Read in Ned: Behave

Tom Lambrecht, Nederland.  Many of you who attended college retain fond memories of the experience and I’m no different. There were parties and flirtations with Fine Arts females. As well as sympathetic English Lit professors who were willing to grant a science major an extension on the term paper during the finals crunch. In my chosen field of study, the faculty was top-notch and generally available for us lowly undergrads, even though they had other pressing issues like research papers and tenure track. However, as lecturers, some of them left much to be desired.


It’s fun to contemplate what it would have been like to have a “rock star” professor for my ho-hum morning lectures. Two academics in that category with books released this year are historian Yuval Noah Harari, whose newest is Homo Deus – A Brief History of Tomorrow, and neuroscientist Robert Sapolsky, whose latest is Behave – The Biology of Humans at Our Best and Worst. Both authors are as prolific as they are graceful in blurring the boundaries between academic disciplines and toppling many preconceptions about human behavior. Tantalizing samples of the two lecturing can be found by hunting down some of their online Ted talks and of course, we have both books available for checkout at the library.


In his previous title Sapiens, Harari examines the development of human institutions like society, religion and technology as they relate to our social evolution, and in his latest provocatively titled work (Homo Deus translates to “man god”), he picks up where he left off and speculates on the future of the human race. A quote at the top of his webpage reads: “History began when humans invented gods, and will end when humans become gods” and that sets both the stage and the tone for some very unorthodox observations and syntheses with the book unspooling like a long (440 pages), dense soliloquy. Following a similar tactic employed by Jared Diamond when he wrote Guns, Germs and Steel, Harari’s book revolves around the continual presence of famine, plague and war and his thesis is that as we inch towards solving them, so will we increasingly acquire the attributes of gods.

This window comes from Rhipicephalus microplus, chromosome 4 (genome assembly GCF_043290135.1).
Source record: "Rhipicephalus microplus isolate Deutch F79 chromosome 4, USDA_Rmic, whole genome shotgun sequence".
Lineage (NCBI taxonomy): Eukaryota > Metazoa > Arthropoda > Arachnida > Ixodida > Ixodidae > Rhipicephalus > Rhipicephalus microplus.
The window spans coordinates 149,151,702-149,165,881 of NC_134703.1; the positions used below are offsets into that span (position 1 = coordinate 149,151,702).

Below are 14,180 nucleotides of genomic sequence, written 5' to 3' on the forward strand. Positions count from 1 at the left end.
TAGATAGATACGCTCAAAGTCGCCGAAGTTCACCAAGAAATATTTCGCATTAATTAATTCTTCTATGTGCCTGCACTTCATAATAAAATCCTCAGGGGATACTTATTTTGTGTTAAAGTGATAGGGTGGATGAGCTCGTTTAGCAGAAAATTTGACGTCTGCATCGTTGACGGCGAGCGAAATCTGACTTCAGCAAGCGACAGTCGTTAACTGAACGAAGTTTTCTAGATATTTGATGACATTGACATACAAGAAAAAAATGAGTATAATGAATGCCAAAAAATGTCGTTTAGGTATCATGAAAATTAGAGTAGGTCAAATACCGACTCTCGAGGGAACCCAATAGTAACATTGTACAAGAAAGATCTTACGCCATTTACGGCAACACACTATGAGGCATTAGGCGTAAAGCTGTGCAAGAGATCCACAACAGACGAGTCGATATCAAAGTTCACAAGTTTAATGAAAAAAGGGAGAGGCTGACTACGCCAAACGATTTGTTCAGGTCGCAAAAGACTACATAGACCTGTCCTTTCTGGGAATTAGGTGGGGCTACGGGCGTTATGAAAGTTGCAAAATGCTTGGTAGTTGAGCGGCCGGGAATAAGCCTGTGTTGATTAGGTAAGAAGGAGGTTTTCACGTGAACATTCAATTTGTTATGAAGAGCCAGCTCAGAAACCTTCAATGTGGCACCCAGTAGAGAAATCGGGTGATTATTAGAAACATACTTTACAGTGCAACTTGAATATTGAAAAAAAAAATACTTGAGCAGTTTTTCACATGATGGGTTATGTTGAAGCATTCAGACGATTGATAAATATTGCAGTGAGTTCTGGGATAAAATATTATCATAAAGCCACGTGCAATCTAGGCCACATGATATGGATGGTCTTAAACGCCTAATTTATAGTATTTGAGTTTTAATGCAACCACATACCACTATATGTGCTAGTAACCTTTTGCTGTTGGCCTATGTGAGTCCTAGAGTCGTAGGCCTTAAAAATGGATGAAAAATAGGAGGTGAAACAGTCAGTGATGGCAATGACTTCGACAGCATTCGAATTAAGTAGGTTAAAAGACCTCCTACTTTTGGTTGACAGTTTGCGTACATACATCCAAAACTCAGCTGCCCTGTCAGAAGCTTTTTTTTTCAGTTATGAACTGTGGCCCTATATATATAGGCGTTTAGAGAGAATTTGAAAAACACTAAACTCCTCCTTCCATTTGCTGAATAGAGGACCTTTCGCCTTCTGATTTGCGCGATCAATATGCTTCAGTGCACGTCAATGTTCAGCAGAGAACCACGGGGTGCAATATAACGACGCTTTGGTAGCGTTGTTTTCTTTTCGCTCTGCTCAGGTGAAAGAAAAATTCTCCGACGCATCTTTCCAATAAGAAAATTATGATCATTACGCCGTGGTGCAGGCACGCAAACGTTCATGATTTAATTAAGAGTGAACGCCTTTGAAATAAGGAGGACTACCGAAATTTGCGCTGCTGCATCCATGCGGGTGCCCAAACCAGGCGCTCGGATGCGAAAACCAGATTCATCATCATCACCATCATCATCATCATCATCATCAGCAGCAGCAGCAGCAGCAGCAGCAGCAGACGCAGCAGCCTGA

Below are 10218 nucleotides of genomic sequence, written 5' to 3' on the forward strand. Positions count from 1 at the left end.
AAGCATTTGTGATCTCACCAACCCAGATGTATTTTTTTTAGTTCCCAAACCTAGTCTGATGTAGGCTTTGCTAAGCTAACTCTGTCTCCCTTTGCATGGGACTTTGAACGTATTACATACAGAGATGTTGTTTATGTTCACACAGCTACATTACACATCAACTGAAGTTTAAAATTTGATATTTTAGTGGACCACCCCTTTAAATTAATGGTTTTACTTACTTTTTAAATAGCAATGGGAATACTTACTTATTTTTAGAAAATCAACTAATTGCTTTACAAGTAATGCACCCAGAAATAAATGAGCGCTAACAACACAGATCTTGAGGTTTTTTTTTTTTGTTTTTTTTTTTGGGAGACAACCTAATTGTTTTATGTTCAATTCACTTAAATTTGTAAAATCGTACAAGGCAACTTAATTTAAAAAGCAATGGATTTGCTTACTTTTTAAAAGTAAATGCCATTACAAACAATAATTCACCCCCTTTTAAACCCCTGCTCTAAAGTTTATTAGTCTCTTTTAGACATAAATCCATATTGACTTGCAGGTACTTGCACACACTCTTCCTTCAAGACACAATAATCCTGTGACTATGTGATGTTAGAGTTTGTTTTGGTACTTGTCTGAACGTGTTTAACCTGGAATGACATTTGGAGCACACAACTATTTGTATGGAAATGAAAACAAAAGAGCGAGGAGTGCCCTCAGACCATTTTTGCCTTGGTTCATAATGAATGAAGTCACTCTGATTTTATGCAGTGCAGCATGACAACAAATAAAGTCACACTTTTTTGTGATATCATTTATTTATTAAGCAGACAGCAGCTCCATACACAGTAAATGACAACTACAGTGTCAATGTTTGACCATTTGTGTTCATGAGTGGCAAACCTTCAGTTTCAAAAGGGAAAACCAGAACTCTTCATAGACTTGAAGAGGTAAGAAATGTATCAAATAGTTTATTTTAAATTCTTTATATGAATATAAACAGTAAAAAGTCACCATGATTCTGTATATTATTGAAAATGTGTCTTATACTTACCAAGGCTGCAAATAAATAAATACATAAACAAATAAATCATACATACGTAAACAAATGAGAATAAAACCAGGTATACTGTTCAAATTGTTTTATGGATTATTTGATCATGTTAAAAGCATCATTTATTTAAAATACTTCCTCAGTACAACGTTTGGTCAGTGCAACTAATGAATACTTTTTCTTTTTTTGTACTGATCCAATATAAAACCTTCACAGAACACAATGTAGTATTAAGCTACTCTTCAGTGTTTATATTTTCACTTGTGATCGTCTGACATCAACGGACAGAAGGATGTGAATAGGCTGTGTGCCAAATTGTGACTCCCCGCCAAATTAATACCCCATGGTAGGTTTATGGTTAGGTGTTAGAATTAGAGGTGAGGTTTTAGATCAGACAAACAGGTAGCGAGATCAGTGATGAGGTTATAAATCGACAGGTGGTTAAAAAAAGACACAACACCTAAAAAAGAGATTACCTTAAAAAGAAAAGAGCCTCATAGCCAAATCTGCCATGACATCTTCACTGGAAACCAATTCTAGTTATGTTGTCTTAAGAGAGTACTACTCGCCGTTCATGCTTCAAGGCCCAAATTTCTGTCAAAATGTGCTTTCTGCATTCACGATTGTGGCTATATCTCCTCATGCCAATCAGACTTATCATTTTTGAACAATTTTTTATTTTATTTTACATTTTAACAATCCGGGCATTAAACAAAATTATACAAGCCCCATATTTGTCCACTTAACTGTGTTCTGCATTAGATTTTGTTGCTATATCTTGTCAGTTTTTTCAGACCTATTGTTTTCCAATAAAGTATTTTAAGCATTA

Robert Sapolsky’s particular strength in Behave lies in his ability to make complex concepts in the neurosciences comprehensible, even entertaining. In chapters titled “One Second Before,” “Hours to Days Before,” and “Centuries to Millennia Before,” he takes positive and negative behaviors and analyzes their origins in the brain, at the cellular and molecular level and in the broad context of human civilization. His book is conversational in its tone and the author is particularly gleeful when gently poking fun at scholars that are confined by their field of specialization, though he is often self-deprecating. I truly wish that my Neurobiology 320 class had been as engaging.


Please don’t get the impression that either book is just some brilliant guy spouting ideas while you, the reader dangles in their wake. Both titles, particularly Behave, bring the reader up to speed on the subject in the best possible way – by intermingling arcane neurobiology and behavioral science with intriguing human behavior and history. Frankly, I really can’t gush enough about how challenging, yet entertaining, the writing is.


These two volumes would serve as a solid foundation for at least two semesters of undergraduate education and it’s going to take me some time to complete them. I’ve already obtained both as eBooks for late-night perusal, rereading, savoring and thinking – lots and lots of thinking. Both are desert island-grade reading material and will richly reward the reader who wishes to ponder our origins and our future.


Tom Lambrecht is a Library Assistant at the Nederland Community Library.